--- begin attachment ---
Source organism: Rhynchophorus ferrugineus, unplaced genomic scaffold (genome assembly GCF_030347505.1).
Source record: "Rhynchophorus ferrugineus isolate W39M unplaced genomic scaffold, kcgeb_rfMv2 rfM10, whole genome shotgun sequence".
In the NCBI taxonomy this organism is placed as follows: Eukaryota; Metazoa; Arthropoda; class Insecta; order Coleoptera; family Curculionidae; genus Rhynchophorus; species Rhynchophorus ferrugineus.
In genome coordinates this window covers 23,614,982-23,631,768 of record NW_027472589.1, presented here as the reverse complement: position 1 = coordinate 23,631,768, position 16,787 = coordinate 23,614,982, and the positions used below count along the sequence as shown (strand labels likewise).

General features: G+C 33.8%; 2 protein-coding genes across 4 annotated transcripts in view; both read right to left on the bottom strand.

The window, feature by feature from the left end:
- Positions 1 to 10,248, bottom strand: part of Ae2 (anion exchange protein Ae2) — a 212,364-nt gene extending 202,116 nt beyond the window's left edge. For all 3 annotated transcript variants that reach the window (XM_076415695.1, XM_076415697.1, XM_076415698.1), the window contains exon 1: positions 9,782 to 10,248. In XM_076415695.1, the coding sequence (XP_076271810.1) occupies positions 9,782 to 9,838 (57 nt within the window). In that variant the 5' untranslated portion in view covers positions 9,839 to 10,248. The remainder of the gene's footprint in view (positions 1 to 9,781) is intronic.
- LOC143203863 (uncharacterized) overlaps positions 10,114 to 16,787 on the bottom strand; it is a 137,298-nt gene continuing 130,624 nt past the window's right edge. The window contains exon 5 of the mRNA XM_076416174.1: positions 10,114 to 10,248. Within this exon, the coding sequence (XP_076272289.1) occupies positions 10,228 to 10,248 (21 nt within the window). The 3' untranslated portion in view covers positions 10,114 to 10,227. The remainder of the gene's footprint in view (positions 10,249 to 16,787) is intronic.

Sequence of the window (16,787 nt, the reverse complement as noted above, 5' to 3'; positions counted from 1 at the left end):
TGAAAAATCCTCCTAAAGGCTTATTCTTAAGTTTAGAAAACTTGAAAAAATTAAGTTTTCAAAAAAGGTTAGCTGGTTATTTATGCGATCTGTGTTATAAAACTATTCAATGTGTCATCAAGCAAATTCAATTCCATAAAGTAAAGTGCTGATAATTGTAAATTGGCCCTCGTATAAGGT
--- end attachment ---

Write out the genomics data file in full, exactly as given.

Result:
Source organism: Rhynchophorus ferrugineus, unplaced genomic scaffold (genome assembly GCF_030347505.1).
Source record: "Rhynchophorus ferrugineus isolate W39M unplaced genomic scaffold, kcgeb_rfMv2 rfM10, whole genome shotgun sequence".
In the NCBI taxonomy this organism is placed as follows: Eukaryota; Metazoa; Arthropoda; class Insecta; order Coleoptera; family Curculionidae; genus Rhynchophorus; species Rhynchophorus ferrugineus.
In genome coordinates this window covers 23,614,982-23,631,768 of record NW_027472589.1, presented here as the reverse complement: position 1 = coordinate 23,631,768, position 16,787 = coordinate 23,614,982, and the positions used below count along the sequence as shown (strand labels likewise).

General features: G+C 33.8%; 2 protein-coding genes across 4 annotated transcripts in view; both read right to left on the bottom strand.

The window, feature by feature from the left end:
- Positions 1 to 10,248, bottom strand: part of Ae2 (anion exchange protein Ae2) — a 212,364-nt gene extending 202,116 nt beyond the window's left edge. For all 3 annotated transcript variants that reach the window (XM_076415695.1, XM_076415697.1, XM_076415698.1), the window contains exon 1: positions 9,782 to 10,248. In XM_076415695.1, the coding sequence (XP_076271810.1) occupies positions 9,782 to 9,838 (57 nt within the window). In that variant the 5' untranslated portion in view covers positions 9,839 to 10,248. The remainder of the gene's footprint in view (positions 1 to 9,781) is intronic.
- LOC143203863 (uncharacterized) overlaps positions 10,114 to 16,787 on the bottom strand; it is a 137,298-nt gene continuing 130,624 nt past the window's right edge. The window contains exon 5 of the mRNA XM_076416174.1: positions 10,114 to 10,248. Within this exon, the coding sequence (XP_076272289.1) occupies positions 10,228 to 10,248 (21 nt within the window). The 3' untranslated portion in view covers positions 10,114 to 10,227. The remainder of the gene's footprint in view (positions 10,249 to 16,787) is intronic.

Sequence of the window (16,787 nt, the reverse complement as noted above, 5' to 3'; positions counted from 1 at the left end):
TGAAAAATCCTCCTAAAGGCTTATTCTTAAGTTTAGAAAACTTGAAAAAATTAAGTTTTCAAAAAAGGTTAGCTGGTTATTTATGCGATCTGTGTTATAAAACTATTCAATGTGTCATCAAGCAAATTCAATTCCATAAAGTAAAGTGCTGATAATTGTAAATTGGCCCTCGTATAAGGT